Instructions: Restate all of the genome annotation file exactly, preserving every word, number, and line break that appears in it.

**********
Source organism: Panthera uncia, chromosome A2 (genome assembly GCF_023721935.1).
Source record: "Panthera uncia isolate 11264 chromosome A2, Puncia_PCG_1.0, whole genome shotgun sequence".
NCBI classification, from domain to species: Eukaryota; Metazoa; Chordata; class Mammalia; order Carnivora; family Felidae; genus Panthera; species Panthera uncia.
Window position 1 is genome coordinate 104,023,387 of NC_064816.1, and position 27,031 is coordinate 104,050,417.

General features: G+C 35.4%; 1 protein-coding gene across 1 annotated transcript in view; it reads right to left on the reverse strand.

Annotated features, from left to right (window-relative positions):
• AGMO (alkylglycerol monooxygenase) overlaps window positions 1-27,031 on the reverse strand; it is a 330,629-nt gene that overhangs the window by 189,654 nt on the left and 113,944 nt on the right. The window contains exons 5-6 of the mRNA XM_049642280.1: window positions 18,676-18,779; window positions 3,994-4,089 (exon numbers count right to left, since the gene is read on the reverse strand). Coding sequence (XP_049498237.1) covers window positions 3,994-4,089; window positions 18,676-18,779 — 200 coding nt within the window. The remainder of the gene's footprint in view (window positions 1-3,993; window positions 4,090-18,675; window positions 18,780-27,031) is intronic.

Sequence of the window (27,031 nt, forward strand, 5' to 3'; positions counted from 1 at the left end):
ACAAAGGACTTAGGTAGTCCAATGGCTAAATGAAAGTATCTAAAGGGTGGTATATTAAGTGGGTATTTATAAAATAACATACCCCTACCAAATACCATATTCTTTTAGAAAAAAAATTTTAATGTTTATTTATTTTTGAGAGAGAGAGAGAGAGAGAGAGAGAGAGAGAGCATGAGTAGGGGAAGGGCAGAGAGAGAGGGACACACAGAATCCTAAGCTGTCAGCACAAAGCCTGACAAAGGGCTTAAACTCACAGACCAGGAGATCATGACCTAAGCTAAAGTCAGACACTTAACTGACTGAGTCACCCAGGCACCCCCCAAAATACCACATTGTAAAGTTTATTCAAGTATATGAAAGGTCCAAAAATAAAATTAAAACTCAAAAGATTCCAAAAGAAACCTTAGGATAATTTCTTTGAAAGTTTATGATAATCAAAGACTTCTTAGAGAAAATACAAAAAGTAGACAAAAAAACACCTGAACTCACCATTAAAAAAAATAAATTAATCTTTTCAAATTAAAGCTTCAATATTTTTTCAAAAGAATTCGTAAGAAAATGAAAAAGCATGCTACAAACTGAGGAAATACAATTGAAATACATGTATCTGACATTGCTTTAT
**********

Source organism: Panthera uncia, chromosome A2 (genome assembly GCF_023721935.1).
Source record: "Panthera uncia isolate 11264 chromosome A2, Puncia_PCG_1.0, whole genome shotgun sequence".
NCBI classification, from domain to species: Eukaryota; Metazoa; Chordata; class Mammalia; order Carnivora; family Felidae; genus Panthera; species Panthera uncia.
Window position 1 is genome coordinate 104,023,387 of NC_064816.1, and position 27,031 is coordinate 104,050,417.

General features: G+C 35.4%; 1 protein-coding gene across 1 annotated transcript in view; it reads right to left on the reverse strand.

Annotated features, from left to right (window-relative positions):
• AGMO (alkylglycerol monooxygenase) overlaps window positions 1-27,031 on the reverse strand; it is a 330,629-nt gene that overhangs the window by 189,654 nt on the left and 113,944 nt on the right. The window contains exons 5-6 of the mRNA XM_049642280.1: window positions 18,676-18,779; window positions 3,994-4,089 (exon numbers count right to left, since the gene is read on the reverse strand). Coding sequence (XP_049498237.1) covers window positions 3,994-4,089; window positions 18,676-18,779 — 200 coding nt within the window. The remainder of the gene's footprint in view (window positions 1-3,993; window positions 4,090-18,675; window positions 18,780-27,031) is intronic.

Sequence of the window (27,031 nt, forward strand, 5' to 3'; positions counted from 1 at the left end):
ACAAAGGACTTAGGTAGTCCAATGGCTAAATGAAAGTATCTAAAGGGTGGTATATTAAGTGGGTATTTATAAAATAACATACCCCTACCAAATACCATATTCTTTTAGAAAAAAAATTTTAATGTTTATTTATTTTTGAGAGAGAGAGAGAGAGAGAGAGAGAGAGAGAGCATGAGTAGGGGAAGGGCAGAGAGAGAGGGACACACAGAATCCTAAGCTGTCAGCACAAAGCCTGACAAAGGGCTTAAACTCACAGACCAGGAGATCATGACCTAAGCTAAAGTCAGACACTTAACTGACTGAGTCACCCAGGCACCCCCCAAAATACCACATTGTAAAGTTTATTCAAGTATATGAAAGGTCCAAAAATAAAATTAAAACTCAAAAGATTCCAAAAGAAACCTTAGGATAATTTCTTTGAAAGTTTATGATAATCAAAGACTTCTTAGAGAAAATACAAAAAGTAGACAAAAAAACACCTGAACTCACCATTAAAAAAAATAAATTAATCTTTTCAAATTAAAGCTTCAATATTTTTTCAAAAGAATTCGTAAGAAAATGAAAAAGCATGCTACAAACTGAGGAAATACAATTGAAATACATGTATCTGACATTGCTTTAT